Finally reunited on 9th November 1989, the German nation enjoyed renewed exchange and the wall lost its dividing function. At the same time, parts of the wall were kept intact to highlight this new-found freedom as well as the city’s former oppression. More recently, parts of this so-called East Side Gallery were demolished against the stated will of the city’s own residents. For new insights and perspectives on this matter, we decided to contact Thierry Noir, one of the metropolis’ first artists to paint the Berlin Wall. Join us to find out more about his peaceful protest and his thoughts on recent East Side Gallery developments.
Thierry, you are part of a very special generation of Berlin-based artists. Could you describe the vibe when you first came to Berlin in 1982?
On January 21st, 1982, I left France by train, from Lyon to Berlin. I did not have a return ticket. If so, I might have gone back to France immediately because when I arrived at the West-Berlin train station ‘Bahnhof Zoo’ at 6am – after 21 hours on the train – my first impressions were the smell of the urine inside the station and the cold and gray morning outside. I could not understand a word. I was really frightened. At the end of the first week, I realized that everyone around me was an artist. Then, when somebody asked me if I was an artist as well, I simply said: “Yes, of course.”
Which artists influenced your creative work at that time – and why?
At the time, it was like I fell into a big box of creativity that was West-Berlin. Indeed, to protect yourself from the artificial life of West-Berlin, surrounded by a wall, it was necessary to be creative. I had never painted before I came to Berlin. I remember how, at school, the art teacher said to me that I had no talent. After two years of living close to the Berlin Wall I felt the need to do something against this boring wall. It was a sort of physical reaction against the pressure of everyday life near the Berlin Wall.
How did people react to your artwork back then?
From the very beginning, people asked a lot of questions about the murals. “Why did they want to make the wall beautiful? Why did they want to ornament the Berlin Wall?” And each time, I would answer that “I am not trying to make the wall beautiful because, in fact, that is absolutely impossible. 136 people have been killed trying to jump the wall to escape to West-Berlin, so even if you cover this wall in hundreds of liters of paint, it will stay the same. Initially, the Berliners were surprised, then annoyed by this guy – after all, a foreigner – who dared to defy the prohibitions to enter into direct dialog with the killing machine. It is important to mention, too, that a lot of emotion was in the air surrounding the wall. The atmosphere was violent, very heavy. But in spite of all the screams and insults, I went ahead with the painting, every day and without respite.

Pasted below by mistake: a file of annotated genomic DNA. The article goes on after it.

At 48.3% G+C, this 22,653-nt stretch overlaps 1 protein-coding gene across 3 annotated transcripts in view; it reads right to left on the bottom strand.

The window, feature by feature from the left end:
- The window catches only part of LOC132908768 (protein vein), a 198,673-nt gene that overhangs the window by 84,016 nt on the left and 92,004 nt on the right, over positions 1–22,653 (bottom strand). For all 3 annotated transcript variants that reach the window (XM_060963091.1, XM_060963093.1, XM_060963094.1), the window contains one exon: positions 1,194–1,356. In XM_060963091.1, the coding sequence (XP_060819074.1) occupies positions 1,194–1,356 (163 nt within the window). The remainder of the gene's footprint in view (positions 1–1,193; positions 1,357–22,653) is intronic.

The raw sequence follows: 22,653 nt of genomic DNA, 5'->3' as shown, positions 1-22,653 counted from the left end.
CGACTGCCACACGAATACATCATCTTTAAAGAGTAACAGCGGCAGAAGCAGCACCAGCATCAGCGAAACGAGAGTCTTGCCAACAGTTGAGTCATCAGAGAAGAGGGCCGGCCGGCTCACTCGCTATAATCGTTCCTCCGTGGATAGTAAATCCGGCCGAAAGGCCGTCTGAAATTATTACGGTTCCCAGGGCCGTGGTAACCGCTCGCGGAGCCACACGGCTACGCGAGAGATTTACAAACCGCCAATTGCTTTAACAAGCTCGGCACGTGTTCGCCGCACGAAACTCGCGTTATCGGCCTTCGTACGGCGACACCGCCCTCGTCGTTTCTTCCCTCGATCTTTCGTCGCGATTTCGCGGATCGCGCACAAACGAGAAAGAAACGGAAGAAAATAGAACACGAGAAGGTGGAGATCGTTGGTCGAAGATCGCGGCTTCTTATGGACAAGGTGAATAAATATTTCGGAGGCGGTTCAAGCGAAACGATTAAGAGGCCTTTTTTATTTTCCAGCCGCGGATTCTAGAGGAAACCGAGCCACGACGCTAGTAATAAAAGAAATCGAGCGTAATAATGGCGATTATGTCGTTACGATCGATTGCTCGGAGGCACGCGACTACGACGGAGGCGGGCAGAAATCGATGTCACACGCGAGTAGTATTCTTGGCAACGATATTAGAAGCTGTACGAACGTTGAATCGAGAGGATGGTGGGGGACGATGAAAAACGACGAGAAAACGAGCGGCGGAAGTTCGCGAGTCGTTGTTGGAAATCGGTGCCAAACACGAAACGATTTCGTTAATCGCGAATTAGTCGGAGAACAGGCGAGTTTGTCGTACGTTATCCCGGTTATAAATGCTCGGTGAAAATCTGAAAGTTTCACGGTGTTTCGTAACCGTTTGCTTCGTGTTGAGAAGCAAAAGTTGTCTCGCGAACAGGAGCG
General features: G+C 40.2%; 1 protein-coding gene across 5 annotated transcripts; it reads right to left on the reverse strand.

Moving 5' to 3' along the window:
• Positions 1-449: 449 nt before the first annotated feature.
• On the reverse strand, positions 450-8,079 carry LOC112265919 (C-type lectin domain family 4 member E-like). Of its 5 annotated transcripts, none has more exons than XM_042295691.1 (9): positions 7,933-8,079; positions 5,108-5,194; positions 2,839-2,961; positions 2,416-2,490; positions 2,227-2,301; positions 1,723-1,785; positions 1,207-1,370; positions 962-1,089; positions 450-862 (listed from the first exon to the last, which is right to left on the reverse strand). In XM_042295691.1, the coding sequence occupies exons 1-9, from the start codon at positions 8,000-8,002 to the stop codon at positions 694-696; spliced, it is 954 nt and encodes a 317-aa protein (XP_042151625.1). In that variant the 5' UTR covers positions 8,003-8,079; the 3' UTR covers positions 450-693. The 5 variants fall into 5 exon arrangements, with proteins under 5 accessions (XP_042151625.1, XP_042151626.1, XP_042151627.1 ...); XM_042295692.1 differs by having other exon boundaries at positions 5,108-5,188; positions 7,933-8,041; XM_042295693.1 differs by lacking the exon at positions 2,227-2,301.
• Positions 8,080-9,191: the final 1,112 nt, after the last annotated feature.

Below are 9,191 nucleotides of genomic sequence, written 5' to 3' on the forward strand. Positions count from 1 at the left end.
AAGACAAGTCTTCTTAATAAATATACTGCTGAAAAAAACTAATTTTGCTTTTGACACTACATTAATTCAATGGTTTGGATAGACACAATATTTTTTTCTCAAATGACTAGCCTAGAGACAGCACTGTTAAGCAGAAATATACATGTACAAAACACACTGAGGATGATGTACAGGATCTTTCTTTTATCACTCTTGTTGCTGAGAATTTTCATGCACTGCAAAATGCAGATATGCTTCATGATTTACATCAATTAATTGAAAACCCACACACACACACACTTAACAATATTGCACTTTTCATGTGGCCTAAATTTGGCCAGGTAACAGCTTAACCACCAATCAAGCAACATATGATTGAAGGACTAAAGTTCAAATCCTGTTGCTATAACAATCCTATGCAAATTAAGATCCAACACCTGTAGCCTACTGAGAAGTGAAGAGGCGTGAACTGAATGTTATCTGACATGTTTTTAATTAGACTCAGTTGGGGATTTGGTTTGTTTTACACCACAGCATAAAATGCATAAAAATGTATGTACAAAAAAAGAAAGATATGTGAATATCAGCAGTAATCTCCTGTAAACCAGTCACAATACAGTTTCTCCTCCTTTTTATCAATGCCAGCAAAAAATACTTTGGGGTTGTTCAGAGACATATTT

Could you tell us more about the symbols and icons that appear in your paintings? What do they signify?
I never try to give a “message to the world.” I let everyone interpret what they see by themselves. I find it funny when some people think they recognize an uncle or a cousin in my paintings. I never tell them that they are wrong.
What are your thoughts on the latest developments around the East Side Gallery?
It was necessary to paint those 1.3 kilometers of the wall at the East Side Gallery to tell later generations, “do not repeat the mistakes of your parents. If you forget your past, it will come back one day, but a lot more forcefully.” Right now, they are planning a big highrise, 65 meters tall and 14 floors up, just behind the wall on the former death strip. How can you explain that to the younger generation .
You once stated that your aim was to make the wall ridiculous in order to destroy it. Are there any other walls left to be destroyed with humor and color right now?
Since the Berlin Wall has gone, new walls have sprung up all around the world. And every wall builder says: Please do not compare us to the Berlin Wall. Our wall is good, while the Berlin Wall was something bad. Local artists should paint their own walls. I painted the Berlin Wall because it was just outside of my house.
What are your wishes and hopes for Berlin’s future artistic development?
I hope that Berlin will keep some space for the artists that have made this city one of the most attractive ones in Europe.
Are you working on something special right now? And could you tell us about it?
I am working on a couple of interesting projects at the moment. For example, I have just finished some large wall paintings inside the new Berlin-Mitte Generator hostel. These paintings are inspired by my works on parts of the Berlin Wall and spread out across a combination of colorful graphics. I hope that this artwork will help to give visitors a sense of the place and that incorporating this symbolic artwork will help to educate the young travelers who will stay here.
If you could change something with your paintings, what would it be?
If I could change something with my paintings, it would be great to see all of Berlin’s buildings filled with color. Berlin is a gray city – especially during wintertime. I would love to change that.
Thanks a lot to Thierry Noir for his answers and insights. Check out some of his photographic memories of the Berlin wall as it was in the past.
Interview. Claudio Rimmele
All pictures by Thierry Noir